A coveted class explores the unseen life all around us
Life teems unseen in both the soil and the sea, waging an endless, hidden biochemical war. Students who take Patricia Rossi and Spencer Nyholm’s “Microbe Hunters” class, however, can witness it firsthand.
Discovering the microbiological world can transform a person. Nyholm grew up on the ocean in Southern California, fishing for sand dabs and rockfish. He loved inspecting bits of what he caught under his dad’s microscope, and thought he wanted to be a doctor. But some volunteer work cured him of that notion, and it was in a marine biology class that he found his true calling.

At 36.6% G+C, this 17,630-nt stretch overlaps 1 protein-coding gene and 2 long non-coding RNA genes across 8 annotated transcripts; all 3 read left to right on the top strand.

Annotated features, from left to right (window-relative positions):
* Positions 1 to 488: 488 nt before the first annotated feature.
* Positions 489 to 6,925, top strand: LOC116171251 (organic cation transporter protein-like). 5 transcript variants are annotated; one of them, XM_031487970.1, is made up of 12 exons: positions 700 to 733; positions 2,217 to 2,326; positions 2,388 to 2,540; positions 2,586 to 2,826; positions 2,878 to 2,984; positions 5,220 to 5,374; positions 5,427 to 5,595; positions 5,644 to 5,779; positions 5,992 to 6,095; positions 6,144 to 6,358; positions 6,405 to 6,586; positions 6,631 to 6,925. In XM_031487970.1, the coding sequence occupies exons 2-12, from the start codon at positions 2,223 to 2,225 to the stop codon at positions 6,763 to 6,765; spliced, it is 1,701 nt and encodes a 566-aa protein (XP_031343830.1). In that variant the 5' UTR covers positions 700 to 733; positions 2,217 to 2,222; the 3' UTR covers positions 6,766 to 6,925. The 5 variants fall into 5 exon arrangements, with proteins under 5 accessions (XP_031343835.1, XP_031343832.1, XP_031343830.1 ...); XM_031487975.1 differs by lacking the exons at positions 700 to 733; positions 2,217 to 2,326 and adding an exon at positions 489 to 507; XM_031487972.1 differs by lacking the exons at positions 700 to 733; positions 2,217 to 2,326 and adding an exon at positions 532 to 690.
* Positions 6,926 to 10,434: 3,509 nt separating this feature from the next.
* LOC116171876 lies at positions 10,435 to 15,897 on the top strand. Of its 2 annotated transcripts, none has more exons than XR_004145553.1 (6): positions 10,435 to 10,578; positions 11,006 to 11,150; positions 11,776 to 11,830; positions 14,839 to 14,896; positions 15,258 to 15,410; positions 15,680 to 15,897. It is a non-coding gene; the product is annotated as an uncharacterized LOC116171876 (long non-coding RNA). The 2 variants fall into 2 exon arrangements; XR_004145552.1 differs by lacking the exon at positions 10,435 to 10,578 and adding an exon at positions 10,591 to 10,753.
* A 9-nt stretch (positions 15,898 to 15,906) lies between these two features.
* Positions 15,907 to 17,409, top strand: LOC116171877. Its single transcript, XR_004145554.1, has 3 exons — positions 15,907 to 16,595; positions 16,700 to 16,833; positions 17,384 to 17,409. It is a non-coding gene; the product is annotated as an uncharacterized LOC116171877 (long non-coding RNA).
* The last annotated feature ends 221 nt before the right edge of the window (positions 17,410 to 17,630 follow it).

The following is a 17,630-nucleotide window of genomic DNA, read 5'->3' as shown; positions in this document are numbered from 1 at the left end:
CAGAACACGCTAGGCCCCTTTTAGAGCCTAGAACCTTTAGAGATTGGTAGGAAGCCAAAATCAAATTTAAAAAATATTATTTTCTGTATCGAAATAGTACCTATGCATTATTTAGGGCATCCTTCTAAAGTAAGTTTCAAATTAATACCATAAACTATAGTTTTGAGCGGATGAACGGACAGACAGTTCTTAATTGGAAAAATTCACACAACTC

Both Rossi’s parents were middle school teachers, and she’d always wanted to follow in their footsteps. Then in college, as a biology/English major who also thought she was on her way to medical school, a microbiology class caught her up in the mystique of the tiny.
“There’s so much stuff you can’t see with the naked eye, yet they impact us so much,” she says. Rossi has a favorite picture she likes to show students of Borrelia burgdorferi, a bacteria with an elegantly spiral form. It causes Lyme disease. Some of the tiny stuff is beautiful. Some is deadly. All of it can amaze.